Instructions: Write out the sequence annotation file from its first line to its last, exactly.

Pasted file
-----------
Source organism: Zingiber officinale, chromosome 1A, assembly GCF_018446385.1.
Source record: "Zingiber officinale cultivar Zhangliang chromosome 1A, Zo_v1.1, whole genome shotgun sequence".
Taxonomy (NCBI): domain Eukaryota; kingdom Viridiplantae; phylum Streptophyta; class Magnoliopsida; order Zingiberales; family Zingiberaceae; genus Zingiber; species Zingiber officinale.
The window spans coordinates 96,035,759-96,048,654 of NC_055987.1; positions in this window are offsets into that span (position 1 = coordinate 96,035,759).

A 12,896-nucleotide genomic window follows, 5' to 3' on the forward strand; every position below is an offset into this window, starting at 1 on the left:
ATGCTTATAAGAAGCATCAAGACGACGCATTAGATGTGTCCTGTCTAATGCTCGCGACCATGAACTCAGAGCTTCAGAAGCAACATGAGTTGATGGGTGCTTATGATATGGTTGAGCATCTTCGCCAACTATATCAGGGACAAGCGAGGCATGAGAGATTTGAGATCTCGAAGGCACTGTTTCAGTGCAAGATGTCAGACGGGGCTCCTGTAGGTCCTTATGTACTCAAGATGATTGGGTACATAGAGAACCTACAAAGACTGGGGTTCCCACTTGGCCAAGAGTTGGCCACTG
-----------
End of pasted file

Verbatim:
Source organism: Zingiber officinale, chromosome 1A, assembly GCF_018446385.1.
Source record: "Zingiber officinale cultivar Zhangliang chromosome 1A, Zo_v1.1, whole genome shotgun sequence".
Taxonomy (NCBI): domain Eukaryota; kingdom Viridiplantae; phylum Streptophyta; class Magnoliopsida; order Zingiberales; family Zingiberaceae; genus Zingiber; species Zingiber officinale.
The window spans coordinates 96,035,759-96,048,654 of NC_055987.1; positions in this window are offsets into that span (position 1 = coordinate 96,035,759).

A 12,896-nucleotide genomic window follows, 5' to 3' on the forward strand; every position below is an offset into this window, starting at 1 on the left:
ATGCTTATAAGAAGCATCAAGACGACGCATTAGATGTGTCCTGTCTAATGCTCGCGACCATGAACTCAGAGCTTCAGAAGCAACATGAGTTGATGGGTGCTTATGATATGGTTGAGCATCTTCGCCAACTATATCAGGGACAAGCGAGGCATGAGAGATTTGAGATCTCGAAGGCACTGTTTCAGTGCAAGATGTCAGACGGGGCTCCTGTAGGTCCTTATGTACTCAAGATGATTGGGTACATAGAGAACCTACAAAGACTGGGGTTCCCACTTGGCCAAGAGTTGGCCACTG